Social and hygienic characteristics of sudden mortality among rural population of South Ural with low density of settlement
- IV Lebedeva1
© BioMed Central Ltd 2001
Published: 1 March 1997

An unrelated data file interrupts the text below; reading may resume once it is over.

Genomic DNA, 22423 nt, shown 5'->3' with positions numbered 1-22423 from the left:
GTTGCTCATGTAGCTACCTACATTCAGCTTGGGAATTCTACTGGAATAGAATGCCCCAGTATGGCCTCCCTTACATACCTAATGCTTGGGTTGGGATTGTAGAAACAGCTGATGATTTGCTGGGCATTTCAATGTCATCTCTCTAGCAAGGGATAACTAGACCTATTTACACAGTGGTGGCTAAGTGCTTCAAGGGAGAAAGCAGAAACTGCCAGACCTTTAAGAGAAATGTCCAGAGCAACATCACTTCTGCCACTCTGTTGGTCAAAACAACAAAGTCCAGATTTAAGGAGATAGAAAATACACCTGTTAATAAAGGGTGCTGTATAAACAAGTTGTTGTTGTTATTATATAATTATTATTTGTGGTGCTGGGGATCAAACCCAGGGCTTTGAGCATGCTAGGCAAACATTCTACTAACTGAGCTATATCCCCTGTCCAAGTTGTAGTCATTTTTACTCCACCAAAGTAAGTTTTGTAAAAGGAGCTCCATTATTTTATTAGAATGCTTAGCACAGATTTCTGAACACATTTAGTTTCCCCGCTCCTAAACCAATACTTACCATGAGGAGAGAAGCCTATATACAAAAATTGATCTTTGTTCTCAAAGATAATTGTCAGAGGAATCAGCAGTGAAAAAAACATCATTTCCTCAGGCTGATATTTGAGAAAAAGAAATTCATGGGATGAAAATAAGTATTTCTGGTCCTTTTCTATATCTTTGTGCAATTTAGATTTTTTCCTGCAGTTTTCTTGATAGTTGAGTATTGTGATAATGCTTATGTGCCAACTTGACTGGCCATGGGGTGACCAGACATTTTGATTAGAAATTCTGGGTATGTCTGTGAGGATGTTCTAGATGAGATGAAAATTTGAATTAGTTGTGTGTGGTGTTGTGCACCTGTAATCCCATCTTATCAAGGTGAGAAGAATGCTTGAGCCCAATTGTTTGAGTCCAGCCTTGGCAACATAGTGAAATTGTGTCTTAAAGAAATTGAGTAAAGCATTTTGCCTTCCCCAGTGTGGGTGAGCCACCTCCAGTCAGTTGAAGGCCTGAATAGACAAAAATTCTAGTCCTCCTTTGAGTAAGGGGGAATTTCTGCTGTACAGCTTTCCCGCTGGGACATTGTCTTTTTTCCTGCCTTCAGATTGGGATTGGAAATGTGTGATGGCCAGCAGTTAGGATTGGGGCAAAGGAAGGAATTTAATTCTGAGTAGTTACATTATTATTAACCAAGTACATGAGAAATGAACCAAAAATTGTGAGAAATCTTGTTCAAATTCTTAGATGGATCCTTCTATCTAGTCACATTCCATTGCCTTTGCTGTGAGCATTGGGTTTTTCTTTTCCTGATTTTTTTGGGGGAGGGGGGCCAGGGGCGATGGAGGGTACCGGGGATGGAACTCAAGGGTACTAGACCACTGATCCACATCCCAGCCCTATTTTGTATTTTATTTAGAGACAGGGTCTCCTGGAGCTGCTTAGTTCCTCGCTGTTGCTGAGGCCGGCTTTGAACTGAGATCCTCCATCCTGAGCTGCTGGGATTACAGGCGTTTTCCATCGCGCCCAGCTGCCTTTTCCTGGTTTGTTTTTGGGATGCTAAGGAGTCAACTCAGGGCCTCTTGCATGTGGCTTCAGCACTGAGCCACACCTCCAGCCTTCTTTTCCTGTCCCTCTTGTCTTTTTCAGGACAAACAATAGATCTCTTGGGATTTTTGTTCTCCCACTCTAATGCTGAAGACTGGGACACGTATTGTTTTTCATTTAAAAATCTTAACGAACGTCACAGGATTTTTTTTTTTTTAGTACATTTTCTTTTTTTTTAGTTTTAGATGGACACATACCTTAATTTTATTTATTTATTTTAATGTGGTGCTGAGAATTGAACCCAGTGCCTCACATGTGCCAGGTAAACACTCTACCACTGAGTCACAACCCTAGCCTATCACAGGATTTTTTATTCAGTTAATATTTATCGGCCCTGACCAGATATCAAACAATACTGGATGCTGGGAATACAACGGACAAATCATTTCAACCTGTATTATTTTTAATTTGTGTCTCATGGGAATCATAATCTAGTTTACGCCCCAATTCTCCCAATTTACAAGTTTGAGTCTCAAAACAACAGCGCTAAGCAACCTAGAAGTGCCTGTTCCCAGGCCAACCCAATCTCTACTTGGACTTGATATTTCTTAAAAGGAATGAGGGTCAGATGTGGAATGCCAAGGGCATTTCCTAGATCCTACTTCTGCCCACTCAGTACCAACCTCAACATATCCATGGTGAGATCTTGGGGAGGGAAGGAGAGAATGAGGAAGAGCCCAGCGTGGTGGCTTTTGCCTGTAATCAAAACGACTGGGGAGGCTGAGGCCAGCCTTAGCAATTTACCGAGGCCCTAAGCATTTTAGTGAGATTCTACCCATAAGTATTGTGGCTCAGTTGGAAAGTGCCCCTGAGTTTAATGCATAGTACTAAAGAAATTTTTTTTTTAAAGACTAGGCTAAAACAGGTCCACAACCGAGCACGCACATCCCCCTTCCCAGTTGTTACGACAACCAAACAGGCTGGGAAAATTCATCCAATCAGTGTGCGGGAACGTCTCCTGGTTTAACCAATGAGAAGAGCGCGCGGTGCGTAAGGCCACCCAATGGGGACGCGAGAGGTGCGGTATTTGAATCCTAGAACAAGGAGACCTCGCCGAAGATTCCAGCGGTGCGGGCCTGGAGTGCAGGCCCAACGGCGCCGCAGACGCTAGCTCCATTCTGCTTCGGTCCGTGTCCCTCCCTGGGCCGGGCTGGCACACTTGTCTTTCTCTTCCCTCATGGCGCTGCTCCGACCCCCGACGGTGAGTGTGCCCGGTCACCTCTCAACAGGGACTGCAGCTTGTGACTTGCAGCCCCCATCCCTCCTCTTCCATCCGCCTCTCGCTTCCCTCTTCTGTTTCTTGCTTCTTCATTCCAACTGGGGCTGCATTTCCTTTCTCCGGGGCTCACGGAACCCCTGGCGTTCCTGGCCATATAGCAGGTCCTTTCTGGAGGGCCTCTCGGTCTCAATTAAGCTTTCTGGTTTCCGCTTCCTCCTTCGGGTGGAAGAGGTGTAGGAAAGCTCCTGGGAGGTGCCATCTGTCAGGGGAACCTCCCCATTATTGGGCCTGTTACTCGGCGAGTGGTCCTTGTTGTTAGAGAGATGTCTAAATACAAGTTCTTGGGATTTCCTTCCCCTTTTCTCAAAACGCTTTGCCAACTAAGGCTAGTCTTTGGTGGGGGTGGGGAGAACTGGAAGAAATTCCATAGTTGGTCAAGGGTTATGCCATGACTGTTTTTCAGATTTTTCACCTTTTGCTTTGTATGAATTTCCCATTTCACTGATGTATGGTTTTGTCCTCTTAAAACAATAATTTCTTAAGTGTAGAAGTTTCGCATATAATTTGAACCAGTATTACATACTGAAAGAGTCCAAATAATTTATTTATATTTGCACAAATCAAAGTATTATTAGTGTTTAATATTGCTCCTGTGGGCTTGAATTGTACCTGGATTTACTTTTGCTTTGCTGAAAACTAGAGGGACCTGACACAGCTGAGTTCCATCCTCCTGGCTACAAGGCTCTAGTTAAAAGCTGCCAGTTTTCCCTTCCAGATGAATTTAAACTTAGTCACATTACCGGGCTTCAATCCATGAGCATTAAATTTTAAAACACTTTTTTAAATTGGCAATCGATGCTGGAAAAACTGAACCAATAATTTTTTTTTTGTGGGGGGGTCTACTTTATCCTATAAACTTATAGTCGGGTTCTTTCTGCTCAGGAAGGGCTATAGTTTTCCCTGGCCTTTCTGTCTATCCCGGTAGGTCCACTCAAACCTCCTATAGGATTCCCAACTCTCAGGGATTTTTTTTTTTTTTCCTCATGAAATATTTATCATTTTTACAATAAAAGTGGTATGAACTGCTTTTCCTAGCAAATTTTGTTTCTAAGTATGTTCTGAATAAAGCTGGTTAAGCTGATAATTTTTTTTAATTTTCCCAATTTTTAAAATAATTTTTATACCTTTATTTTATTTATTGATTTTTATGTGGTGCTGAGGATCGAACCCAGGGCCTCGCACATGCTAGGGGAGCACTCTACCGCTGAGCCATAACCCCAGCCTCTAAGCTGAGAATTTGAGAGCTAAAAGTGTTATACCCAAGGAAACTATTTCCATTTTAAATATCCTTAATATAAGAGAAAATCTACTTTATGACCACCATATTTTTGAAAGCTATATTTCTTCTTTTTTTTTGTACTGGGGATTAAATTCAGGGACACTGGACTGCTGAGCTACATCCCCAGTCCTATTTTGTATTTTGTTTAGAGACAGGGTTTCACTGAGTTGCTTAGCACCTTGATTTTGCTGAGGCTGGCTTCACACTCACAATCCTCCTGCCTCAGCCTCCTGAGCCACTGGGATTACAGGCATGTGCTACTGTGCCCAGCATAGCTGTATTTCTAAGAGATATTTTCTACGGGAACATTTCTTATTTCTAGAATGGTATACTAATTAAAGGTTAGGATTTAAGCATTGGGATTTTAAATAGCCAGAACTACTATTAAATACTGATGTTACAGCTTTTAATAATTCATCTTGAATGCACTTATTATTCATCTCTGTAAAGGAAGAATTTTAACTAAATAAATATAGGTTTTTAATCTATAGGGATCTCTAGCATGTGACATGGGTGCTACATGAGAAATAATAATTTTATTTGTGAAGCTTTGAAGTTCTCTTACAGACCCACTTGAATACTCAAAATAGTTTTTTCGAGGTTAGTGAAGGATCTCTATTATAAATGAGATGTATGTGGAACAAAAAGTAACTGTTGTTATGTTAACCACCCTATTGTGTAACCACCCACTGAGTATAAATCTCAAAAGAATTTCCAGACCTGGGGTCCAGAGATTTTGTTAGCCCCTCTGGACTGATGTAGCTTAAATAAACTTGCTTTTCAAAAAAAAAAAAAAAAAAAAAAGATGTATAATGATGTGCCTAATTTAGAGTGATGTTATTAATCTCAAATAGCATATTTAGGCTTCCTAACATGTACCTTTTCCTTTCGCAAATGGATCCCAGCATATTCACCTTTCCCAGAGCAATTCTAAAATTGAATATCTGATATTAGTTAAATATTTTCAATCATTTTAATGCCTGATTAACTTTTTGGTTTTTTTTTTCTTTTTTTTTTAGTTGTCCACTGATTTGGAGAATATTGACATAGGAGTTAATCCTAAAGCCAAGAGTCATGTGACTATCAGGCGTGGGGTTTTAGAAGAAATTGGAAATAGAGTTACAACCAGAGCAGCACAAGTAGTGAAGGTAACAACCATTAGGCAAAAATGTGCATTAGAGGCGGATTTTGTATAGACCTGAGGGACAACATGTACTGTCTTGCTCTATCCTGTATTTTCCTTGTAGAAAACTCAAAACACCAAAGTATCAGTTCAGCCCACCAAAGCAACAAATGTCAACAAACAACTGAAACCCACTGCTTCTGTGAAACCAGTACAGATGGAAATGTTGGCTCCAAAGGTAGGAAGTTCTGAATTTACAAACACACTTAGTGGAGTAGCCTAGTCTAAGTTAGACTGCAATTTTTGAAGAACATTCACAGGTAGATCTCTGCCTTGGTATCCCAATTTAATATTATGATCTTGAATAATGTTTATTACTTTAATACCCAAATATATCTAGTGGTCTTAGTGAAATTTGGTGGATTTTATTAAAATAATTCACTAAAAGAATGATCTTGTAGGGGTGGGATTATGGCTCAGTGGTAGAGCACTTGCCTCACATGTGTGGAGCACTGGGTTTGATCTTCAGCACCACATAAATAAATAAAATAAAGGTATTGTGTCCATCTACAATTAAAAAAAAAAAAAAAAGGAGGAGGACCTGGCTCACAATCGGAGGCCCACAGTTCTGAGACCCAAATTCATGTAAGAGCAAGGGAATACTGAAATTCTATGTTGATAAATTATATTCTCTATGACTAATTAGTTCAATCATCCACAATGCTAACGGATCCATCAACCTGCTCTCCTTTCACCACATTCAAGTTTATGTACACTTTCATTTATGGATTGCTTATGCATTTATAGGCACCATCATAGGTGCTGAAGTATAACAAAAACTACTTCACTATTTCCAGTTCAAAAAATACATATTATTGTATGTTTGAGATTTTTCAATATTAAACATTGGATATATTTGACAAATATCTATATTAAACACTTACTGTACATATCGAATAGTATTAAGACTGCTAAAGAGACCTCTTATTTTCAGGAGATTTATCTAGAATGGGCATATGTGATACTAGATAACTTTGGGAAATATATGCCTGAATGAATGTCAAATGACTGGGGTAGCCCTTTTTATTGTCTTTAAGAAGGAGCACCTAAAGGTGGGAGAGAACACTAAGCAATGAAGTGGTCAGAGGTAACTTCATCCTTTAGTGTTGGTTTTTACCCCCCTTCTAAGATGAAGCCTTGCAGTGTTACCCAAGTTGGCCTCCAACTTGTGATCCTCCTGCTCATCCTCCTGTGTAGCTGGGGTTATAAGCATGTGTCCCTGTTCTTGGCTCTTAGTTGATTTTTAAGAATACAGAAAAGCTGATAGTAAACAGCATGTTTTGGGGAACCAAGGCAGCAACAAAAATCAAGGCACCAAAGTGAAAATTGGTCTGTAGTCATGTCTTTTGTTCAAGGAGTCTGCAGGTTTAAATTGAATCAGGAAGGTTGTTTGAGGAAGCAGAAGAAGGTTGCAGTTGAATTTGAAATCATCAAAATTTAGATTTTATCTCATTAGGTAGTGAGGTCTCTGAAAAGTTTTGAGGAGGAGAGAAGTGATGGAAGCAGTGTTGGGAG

The problem of sudden mortality is a very complex topic of emergency medicine. The aim of this study was to evaluate the reasons of sudden death among rural population of South Ural with rare settlement. The obtained data were verified by conventional statistical methods. Males of following age groups predominated: 30–39, 40–49, 50–59 and 60–69 years (81.3% of men suddenly died). In addition, a group of boys died before 1 year was stood out (7.1%). More older groups (40–49, 50–59, 60–69, 70 and older) were demonstrated among equivalent women population (74.4%). A portion of girls suddenly died before 1 year was 13.5% (P < 0.01). Thus, men of able-bodied age (30–39 years) had a higher risk of sudden death than women of the same age. On the contrary, sudden death occurred with a higher rate among females between 50–70 years old. Cardiovascular disorders led to sudden death in 81.2% of cases among males versus 73.7% among females (P < 0.05). Mortality due to respiratory diseases was 13.5% in women and 8.9% in men, respectively. Digestive disorders were revealed in 4.29% of males versus 3.3% of females (P < 0.05). Perinatal pathology resulted in sudden death in 3.38% of females and in 1.27% of males. Infectious and parasitic diseases as a cause of death were less prevalent in the female population (1.27%). Females with urogenital disorders, pregnancy and labor complications developed this state in 4.4%. These data suggest that sudden death among rural population mainly results from cardiovascular and respiratory diseases.